The Pearson Guidelines & PowerPoint
Update: PowerPoint techniques have now been added to the Pearson Guidelines.
When creating PowerPoint presentations to post on the Web or for use on a projector, follow the Pearson Guidelines. The guidelines on keyboard access, color, audio, video, text contrast, and motion all apply to PowerPoint. For screen reader access issues, the Pearson Guidelines also apply, but you or your vendor will likely need some additional guidance. We have found that much of the advice on the Web on this subject is incomplete and/or misleading. We recommend following WebAIM's overview of PowerPoint accessibility, which explains how to add alt-text, maintain semantic markup and verify reading order.
Additional Universal Design Requirement for PowerPoint
A key principle of universal design in the classroom is to provide lecture notes in advance of the class in a fully accessible format, such as HTML that conforms to the Pearson Guidelines. This is helpful for students with variety of disabilities that might prevent them from quickly copying all of the information, as well as for giving all students more opportunity to focus on the class.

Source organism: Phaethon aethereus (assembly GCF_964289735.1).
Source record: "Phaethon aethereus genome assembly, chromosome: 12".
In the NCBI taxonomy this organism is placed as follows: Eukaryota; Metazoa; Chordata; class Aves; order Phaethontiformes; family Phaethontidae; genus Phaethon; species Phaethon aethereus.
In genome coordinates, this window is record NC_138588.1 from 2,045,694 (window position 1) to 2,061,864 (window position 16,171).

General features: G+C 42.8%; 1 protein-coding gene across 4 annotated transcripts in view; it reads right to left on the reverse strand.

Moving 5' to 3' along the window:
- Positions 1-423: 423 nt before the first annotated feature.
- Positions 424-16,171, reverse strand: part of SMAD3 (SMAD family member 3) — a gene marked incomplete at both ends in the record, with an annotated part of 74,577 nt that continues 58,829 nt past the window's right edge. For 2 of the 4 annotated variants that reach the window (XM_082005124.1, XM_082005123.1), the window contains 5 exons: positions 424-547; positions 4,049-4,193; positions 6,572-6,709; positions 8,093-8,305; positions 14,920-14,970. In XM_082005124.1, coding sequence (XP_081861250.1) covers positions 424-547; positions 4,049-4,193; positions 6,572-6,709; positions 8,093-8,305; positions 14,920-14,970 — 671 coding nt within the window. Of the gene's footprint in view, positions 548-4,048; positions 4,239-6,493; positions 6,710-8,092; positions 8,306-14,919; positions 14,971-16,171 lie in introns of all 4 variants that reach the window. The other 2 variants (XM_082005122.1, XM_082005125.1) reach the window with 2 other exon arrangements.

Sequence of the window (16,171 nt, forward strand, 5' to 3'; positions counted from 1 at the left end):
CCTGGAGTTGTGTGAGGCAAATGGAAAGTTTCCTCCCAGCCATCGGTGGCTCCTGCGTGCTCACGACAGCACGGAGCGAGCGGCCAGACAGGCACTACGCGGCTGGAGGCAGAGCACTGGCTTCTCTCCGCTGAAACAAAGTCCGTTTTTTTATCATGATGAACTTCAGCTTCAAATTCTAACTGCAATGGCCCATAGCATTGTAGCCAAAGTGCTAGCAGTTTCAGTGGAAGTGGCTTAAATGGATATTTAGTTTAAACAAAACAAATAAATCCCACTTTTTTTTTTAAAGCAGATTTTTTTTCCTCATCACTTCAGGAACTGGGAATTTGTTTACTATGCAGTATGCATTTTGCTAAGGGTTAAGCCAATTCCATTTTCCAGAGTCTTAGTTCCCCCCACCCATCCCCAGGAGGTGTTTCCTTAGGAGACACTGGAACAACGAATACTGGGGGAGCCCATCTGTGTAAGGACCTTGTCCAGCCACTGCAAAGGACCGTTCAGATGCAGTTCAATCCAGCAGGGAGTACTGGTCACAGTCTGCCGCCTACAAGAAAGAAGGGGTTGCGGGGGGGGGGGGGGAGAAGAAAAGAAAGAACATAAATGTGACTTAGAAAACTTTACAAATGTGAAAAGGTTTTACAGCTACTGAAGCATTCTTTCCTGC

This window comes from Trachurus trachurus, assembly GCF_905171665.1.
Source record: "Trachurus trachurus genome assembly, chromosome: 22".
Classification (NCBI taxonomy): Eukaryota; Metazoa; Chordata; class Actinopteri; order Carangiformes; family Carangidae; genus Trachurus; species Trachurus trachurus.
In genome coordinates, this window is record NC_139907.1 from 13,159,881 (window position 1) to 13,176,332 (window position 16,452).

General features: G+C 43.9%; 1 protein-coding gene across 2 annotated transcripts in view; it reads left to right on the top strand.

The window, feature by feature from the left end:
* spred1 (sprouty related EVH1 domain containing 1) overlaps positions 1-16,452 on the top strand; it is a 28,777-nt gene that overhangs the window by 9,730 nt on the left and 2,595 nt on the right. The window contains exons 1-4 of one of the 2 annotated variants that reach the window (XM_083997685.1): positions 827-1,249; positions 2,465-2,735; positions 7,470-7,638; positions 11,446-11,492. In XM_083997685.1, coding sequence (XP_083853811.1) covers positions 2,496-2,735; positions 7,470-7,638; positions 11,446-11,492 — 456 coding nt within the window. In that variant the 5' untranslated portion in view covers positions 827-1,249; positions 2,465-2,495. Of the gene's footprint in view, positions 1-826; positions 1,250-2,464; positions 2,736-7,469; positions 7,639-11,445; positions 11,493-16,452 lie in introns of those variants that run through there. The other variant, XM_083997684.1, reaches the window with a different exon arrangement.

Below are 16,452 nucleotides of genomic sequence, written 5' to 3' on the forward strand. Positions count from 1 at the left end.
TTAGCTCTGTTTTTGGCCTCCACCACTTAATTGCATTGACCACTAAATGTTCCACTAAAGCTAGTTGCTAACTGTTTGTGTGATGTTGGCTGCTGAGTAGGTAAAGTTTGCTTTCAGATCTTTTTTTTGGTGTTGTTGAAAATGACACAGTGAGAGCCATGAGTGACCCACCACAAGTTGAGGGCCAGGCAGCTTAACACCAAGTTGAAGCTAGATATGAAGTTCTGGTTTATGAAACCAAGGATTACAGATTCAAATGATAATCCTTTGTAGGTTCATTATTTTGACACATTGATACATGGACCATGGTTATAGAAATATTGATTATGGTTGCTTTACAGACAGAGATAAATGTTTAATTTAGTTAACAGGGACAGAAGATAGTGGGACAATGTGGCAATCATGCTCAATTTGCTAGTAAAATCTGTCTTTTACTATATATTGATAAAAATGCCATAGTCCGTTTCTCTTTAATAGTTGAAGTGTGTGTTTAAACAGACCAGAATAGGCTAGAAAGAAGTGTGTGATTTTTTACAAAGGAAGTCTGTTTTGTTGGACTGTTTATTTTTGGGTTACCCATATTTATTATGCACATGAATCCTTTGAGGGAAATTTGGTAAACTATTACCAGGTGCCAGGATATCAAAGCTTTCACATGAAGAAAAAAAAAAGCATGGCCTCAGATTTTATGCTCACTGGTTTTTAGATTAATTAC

In addition, due to limitations of PowerPoint itself, we can't make all PowerPoint files fully accessible for all users on all platforms.
So, when providing PowerPoint files for use by instructors, make the PowerPoint file as accessible as possible and then also provide an HTML version of the slides, which instructors can direct students to in advance of the class. The article from WebAIM (mentioned above) provides details on creating the HTML version. While there are tools that export from PowerPoint to HTML, we have not found any that we particularly recommend, and would encourage you to create your own basic HTML pages for this purpose.
If you'd like to share your HTML slide template with the Pearson community, email it to email@example.com and we'll post it here (with password protection if needed).